Jun 01, 2012 Andrew Bishop rated it it was amazing  ·  review of another edition
Shelves: nonfiction, film
The best book on David Lynch that you could ever need. Conversation is captured in interviews so rarely as this one. Endlessly insightful and fun, Lynch is open about his inspirations and approaches to work. There are a great many anecdotes that Lynch shares which also open a window on the man. He's a very engaging storyteller. I still can't believe this book exists because so many have such a warped idea of Lynch and it seems like Lynch is fine with that attitude. This book clears up much of it ...more
Oct 18, 2010 Sean rated it really liked it  ·  review of another edition
What I like most about Lynch in these interviews is that he never explains what anything in any of his movies means. The movies are the movies. He understands that explaining what the movies mean to him doesn't add to them, it detracts from them. There is a dream-like quality to much of what he creates, and putting dreams into words is always a bad idea.

Instead he talks about the trials of making his movies, and about his ideas, and about what inspires him, and it's all fascinating. I only wish
Feb 11, 2014 Sam rated it really liked it  ·  review of another edition
This much better than Lynch's other book Catching the Big Fish because the interviewer, who has obviously done a lot of research before meeting Lynch, keeps the flow of the discourse under control. With Catching the Big Fish, in which Lynch controls the flow himself, the discourse merely swirls around the subject of Transcendental Meditation and how great Lynch thinks it is. I'd recommend reading this rather than Catching The Big Fish if you want to know more about how David Lynch works.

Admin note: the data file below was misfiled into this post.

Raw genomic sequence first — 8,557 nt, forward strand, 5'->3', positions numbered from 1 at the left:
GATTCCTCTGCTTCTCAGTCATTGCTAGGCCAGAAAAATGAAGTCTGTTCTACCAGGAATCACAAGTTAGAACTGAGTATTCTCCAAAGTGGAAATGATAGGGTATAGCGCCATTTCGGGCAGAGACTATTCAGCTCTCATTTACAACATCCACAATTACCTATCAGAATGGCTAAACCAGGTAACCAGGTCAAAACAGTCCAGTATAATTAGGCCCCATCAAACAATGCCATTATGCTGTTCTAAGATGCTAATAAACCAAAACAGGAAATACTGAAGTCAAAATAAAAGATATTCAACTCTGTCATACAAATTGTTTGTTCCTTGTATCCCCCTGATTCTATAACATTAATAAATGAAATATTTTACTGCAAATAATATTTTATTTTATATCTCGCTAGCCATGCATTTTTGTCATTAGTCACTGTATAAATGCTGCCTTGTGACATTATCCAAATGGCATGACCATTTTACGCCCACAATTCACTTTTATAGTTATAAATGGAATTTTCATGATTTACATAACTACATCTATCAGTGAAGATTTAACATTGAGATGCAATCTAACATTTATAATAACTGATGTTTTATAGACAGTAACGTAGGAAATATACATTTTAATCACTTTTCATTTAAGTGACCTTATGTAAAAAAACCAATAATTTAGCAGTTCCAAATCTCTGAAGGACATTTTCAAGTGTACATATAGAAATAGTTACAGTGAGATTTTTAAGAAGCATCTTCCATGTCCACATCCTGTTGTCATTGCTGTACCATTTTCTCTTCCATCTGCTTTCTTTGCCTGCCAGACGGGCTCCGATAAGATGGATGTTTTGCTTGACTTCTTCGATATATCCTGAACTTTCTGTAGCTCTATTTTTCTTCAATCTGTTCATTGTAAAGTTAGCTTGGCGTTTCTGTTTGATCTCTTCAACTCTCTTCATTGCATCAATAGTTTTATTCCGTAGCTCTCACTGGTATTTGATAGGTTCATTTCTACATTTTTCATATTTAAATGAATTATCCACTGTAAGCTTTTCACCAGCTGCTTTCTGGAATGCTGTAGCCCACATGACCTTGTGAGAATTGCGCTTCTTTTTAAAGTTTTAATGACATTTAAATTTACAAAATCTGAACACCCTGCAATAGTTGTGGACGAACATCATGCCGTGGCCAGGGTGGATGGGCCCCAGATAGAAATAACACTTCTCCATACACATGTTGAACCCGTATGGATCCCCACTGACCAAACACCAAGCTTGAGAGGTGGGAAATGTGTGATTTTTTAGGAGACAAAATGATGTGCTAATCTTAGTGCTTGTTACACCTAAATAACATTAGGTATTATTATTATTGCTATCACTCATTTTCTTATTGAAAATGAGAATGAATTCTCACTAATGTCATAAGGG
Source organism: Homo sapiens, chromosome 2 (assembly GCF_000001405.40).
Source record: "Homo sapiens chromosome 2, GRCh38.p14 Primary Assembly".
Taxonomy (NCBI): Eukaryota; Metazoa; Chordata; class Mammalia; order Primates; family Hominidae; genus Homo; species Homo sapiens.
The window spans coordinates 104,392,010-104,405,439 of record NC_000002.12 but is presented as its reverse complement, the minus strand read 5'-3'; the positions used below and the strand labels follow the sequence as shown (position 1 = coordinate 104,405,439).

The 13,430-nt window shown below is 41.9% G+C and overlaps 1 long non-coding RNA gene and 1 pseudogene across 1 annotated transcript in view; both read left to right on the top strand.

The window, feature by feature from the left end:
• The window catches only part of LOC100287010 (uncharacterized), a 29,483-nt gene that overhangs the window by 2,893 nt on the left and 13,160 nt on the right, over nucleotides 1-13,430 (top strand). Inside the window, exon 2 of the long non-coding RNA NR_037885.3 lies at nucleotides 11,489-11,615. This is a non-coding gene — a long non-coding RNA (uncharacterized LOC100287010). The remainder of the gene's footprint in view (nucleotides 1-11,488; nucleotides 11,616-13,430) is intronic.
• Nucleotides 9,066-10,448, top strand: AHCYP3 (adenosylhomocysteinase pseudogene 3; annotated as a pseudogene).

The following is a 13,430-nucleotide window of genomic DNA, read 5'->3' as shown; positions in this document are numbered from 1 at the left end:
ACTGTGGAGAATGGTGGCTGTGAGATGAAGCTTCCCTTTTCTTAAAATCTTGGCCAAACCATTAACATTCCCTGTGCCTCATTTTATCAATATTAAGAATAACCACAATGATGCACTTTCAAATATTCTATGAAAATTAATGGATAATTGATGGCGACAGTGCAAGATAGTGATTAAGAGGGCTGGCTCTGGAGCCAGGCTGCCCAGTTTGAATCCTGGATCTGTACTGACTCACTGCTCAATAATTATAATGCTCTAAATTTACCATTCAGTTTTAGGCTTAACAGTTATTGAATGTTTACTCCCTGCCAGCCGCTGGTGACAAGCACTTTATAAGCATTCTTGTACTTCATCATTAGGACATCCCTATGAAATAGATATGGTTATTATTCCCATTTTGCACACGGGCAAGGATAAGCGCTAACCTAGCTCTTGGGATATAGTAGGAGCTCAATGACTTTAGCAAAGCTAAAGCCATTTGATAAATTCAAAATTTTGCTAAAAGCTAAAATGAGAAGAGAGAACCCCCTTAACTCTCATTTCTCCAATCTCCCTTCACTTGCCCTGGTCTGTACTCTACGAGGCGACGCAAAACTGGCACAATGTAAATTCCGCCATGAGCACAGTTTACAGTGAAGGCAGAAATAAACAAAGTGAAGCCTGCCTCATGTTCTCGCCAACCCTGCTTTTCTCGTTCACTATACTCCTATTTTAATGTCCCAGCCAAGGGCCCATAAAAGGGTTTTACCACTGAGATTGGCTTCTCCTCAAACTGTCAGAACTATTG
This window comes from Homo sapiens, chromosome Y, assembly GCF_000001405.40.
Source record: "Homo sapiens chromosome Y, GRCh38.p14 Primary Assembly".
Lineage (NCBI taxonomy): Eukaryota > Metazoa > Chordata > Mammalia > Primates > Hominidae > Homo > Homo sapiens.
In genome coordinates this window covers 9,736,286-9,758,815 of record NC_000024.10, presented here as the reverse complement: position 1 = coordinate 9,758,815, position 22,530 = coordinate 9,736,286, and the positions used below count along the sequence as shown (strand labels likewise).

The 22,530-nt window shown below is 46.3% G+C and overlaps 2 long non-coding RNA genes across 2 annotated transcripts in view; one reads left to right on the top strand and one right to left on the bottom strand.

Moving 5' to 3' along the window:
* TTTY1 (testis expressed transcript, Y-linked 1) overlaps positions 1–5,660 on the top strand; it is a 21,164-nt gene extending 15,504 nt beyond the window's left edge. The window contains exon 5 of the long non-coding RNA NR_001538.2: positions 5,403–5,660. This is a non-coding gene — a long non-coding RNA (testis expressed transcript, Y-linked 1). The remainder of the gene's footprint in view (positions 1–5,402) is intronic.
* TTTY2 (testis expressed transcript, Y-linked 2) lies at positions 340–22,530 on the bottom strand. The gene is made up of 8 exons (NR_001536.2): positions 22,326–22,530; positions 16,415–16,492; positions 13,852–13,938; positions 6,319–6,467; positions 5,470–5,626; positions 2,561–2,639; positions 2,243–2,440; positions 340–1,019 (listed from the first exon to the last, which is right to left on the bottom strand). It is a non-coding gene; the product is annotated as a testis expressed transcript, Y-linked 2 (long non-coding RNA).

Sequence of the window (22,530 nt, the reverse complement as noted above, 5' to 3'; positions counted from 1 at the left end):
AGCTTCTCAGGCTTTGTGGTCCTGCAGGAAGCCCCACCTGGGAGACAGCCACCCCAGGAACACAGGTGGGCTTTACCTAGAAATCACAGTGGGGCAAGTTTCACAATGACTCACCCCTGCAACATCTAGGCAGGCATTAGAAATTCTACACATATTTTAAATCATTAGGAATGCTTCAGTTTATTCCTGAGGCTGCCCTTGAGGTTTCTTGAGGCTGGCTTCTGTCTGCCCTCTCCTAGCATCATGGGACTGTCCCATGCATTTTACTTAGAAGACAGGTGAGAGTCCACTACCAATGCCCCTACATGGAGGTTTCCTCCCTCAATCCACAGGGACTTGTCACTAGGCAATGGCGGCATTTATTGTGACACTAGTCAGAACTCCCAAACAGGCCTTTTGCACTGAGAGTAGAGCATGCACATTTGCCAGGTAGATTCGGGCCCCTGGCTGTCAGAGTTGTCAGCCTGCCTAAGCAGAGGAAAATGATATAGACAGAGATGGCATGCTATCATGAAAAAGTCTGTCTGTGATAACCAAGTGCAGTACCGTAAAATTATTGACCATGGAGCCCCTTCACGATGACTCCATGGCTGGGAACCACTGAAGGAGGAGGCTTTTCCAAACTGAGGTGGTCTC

The frustrating thing about reading interviews with David Lynch is how abstract he can be in describing his process, particularly how he gets and develops ideas. Considering how violent and sexual his work is, I felt myself longing for a more nitty-gritty discussion than the ones included here. I've read enough about Lynch, and have seen enough documentaries to know that he's a wilder and angrier character than the "Golly Gee Shucks" persona he presents to the world - a persona that, for me, has ...more
Jun 06, 2007 Joel rated it it was amazing  ·  review of another edition
Recommends it for: Lynch fans, people interested in filmmaking and/or creative processes
Shelves: favorites
This is one of the most thoroughly enjoyable and fascinating books I've ever read. Beginning with Lynch's childhood, and spanning his career up through 1997's Lost Highway, this collection of interviews with the eccentric and visionary artist is overflowing with nuggets of wisdom, insight, and hilarity regarding both the creative process and life in general. I can't recommend it highly enough.
Jan 07, 2010 Highlandfool rated it it was amazing  ·  review of another edition